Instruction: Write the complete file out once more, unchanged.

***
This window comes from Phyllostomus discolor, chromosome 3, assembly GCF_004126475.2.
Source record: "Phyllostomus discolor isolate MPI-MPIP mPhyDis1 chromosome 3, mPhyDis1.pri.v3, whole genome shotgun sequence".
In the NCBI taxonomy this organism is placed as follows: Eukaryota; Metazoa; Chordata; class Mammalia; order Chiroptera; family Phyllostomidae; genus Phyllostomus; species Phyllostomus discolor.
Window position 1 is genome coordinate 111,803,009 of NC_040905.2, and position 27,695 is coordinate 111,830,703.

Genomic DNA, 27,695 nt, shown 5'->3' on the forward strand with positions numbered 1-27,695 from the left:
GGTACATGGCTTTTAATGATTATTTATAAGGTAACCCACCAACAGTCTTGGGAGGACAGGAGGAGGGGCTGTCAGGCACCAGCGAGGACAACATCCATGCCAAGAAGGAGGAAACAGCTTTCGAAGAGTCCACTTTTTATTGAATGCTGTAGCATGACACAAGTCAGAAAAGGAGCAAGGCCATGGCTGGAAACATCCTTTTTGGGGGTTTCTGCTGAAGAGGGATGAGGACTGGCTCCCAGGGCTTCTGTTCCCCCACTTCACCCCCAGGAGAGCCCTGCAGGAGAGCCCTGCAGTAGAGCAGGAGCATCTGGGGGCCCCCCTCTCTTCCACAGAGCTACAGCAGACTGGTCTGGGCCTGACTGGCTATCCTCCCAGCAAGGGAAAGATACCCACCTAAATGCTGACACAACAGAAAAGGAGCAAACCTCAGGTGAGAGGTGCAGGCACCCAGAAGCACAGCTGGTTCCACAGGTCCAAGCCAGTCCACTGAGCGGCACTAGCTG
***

This window comes from Phyllostomus discolor, chromosome 3, assembly GCF_004126475.2.
Source record: "Phyllostomus discolor isolate MPI-MPIP mPhyDis1 chromosome 3, mPhyDis1.pri.v3, whole genome shotgun sequence".
In the NCBI taxonomy this organism is placed as follows: Eukaryota; Metazoa; Chordata; class Mammalia; order Chiroptera; family Phyllostomidae; genus Phyllostomus; species Phyllostomus discolor.
Window position 1 is genome coordinate 111,803,009 of NC_040905.2, and position 27,695 is coordinate 111,830,703.

Genomic DNA, 27,695 nt, shown 5'->3' on the forward strand with positions numbered 1-27,695 from the left:
GGTACATGGCTTTTAATGATTATTTATAAGGTAACCCACCAACAGTCTTGGGAGGACAGGAGGAGGGGCTGTCAGGCACCAGCGAGGACAACATCCATGCCAAGAAGGAGGAAACAGCTTTCGAAGAGTCCACTTTTTATTGAATGCTGTAGCATGACACAAGTCAGAAAAGGAGCAAGGCCATGGCTGGAAACATCCTTTTTGGGGGTTTCTGCTGAAGAGGGATGAGGACTGGCTCCCAGGGCTTCTGTTCCCCCACTTCACCCCCAGGAGAGCCCTGCAGGAGAGCCCTGCAGTAGAGCAGGAGCATCTGGGGGCCCCCCTCTCTTCCACAGAGCTACAGCAGACTGGTCTGGGCCTGACTGGCTATCCTCCCAGCAAGGGAAAGATACCCACCTAAATGCTGACACAACAGAAAAGGAGCAAACCTCAGGTGAGAGGTGCAGGCACCCAGAAGCACAGCTGGTTCCACAGGTCCAAGCCAGTCCACTGAGCGGCACTAGCTG